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Article
November 1940

REVIEW OF UROLOGIC SURGERY

Author Affiliations

LOS ANGELES; SAN FRANCISCO; BUDAPEST, HUNGARY; SEATTLE; NEW YORK; ROCHESTER, MINN.; BERNE, SWITZERLAND; CHICAGO

Arch Surg. 1940;41(5):1272-1304. doi:10.1001/archsurg.1940.01210050232015
Abstract

KIDNEY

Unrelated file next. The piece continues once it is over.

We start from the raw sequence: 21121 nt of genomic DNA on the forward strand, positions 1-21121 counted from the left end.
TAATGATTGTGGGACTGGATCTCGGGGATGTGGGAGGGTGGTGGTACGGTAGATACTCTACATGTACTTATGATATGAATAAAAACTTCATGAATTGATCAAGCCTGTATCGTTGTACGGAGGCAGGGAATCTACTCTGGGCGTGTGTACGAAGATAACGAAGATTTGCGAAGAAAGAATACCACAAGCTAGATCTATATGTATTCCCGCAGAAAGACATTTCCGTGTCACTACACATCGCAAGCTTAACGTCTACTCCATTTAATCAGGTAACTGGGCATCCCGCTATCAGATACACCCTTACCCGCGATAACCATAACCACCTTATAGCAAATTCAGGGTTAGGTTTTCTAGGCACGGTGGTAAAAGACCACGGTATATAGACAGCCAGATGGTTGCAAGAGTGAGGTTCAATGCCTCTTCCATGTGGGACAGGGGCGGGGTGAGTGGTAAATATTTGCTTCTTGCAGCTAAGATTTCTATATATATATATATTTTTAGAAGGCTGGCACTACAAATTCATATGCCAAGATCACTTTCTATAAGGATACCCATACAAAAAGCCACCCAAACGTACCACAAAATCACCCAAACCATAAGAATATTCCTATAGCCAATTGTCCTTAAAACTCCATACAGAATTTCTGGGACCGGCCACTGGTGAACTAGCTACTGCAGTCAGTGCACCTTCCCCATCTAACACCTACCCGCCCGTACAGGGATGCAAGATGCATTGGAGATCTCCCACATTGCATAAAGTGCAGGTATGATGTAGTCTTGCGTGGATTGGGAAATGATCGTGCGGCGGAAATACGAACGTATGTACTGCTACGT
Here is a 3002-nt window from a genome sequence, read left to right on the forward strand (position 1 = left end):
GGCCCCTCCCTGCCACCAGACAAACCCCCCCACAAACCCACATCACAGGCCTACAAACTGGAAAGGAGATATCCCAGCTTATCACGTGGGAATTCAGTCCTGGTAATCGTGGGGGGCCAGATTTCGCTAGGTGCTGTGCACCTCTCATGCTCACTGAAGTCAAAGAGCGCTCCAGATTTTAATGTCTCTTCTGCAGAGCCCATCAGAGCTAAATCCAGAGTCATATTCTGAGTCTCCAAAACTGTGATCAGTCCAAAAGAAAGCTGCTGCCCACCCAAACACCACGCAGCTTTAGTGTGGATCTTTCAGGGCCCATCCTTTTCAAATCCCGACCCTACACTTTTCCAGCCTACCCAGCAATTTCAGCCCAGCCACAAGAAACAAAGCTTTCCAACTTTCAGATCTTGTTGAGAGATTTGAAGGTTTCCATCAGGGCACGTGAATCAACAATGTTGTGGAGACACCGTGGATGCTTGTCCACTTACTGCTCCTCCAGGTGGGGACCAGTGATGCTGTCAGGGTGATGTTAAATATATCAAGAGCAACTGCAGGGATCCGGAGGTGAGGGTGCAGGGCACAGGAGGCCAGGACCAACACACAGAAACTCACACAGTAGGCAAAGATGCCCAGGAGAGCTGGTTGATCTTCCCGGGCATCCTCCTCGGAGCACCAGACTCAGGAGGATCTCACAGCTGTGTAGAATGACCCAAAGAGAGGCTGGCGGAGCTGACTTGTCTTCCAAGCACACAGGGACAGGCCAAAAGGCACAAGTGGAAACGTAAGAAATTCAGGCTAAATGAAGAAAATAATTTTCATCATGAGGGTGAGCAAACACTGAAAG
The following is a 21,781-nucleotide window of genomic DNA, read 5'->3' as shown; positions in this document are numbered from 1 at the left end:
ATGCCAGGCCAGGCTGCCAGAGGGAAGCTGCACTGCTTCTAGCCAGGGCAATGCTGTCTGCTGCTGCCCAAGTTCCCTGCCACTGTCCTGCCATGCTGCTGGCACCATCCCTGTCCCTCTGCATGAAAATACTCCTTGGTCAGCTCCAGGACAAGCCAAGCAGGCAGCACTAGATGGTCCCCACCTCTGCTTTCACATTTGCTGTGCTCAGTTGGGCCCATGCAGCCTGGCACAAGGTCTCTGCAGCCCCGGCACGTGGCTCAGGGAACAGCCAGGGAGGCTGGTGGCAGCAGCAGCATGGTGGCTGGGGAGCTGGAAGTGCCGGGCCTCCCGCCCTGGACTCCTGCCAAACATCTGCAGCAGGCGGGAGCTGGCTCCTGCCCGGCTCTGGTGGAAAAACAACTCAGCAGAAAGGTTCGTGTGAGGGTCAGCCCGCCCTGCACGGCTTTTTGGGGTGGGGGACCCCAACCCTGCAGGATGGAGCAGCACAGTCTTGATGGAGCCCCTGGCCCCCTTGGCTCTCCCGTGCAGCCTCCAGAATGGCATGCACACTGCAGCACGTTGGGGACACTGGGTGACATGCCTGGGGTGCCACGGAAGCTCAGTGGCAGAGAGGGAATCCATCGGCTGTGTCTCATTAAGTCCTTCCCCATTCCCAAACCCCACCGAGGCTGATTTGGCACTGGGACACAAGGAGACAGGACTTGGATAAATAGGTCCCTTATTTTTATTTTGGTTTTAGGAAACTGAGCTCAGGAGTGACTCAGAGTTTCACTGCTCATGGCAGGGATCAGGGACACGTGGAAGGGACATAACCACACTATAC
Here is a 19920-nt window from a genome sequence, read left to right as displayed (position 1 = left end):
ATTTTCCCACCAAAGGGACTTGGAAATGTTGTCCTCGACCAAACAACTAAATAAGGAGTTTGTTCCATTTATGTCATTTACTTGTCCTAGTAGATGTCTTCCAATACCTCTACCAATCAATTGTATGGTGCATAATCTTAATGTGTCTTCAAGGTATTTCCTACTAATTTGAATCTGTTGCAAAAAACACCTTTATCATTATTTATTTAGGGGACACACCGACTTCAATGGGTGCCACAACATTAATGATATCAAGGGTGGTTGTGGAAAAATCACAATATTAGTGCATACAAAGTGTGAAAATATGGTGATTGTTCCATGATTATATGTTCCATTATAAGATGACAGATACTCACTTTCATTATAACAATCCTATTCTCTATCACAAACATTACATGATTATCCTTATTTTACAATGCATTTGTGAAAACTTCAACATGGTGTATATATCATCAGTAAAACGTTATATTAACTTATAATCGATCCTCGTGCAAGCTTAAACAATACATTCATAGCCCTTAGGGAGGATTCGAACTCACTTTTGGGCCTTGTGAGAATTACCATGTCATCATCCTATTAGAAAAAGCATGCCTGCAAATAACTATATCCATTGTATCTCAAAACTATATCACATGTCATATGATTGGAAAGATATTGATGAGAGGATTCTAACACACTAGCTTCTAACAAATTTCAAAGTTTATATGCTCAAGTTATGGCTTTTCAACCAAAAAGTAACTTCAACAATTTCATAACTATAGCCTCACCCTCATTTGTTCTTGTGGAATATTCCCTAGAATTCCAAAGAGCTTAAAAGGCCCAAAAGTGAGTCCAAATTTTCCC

Anomaly.  —MacKenzie1 reported a case in which two separate clinical entities occurred in the same organ; namely, cystic inflammation of the pelvis and ureter and embryonic defect or lack of development that had occurred during intrauterine life.Cystic disease of the urinary tract is primarily a disease of old age, occurring in persons of either sex from whom a history of disturbance or definite inflammation of the urinary tract can be elicited. The condition is reported to have occurred in several cases of double ureter, and, as in MacKenzie's case, it may occur in conjunction with congenital renal hypoplasia.MacKenzie admitted that proliferative renal fibrosis and chronic pyelonephritis with interstitial and glandular degeneration as encountered in his case may be termed "renal atrophy." However, his assumption was that these changes represent secondary atrophy superimposed on hypoplasia, the latter being purely congenital in origin.Smith2 reported 8 cases

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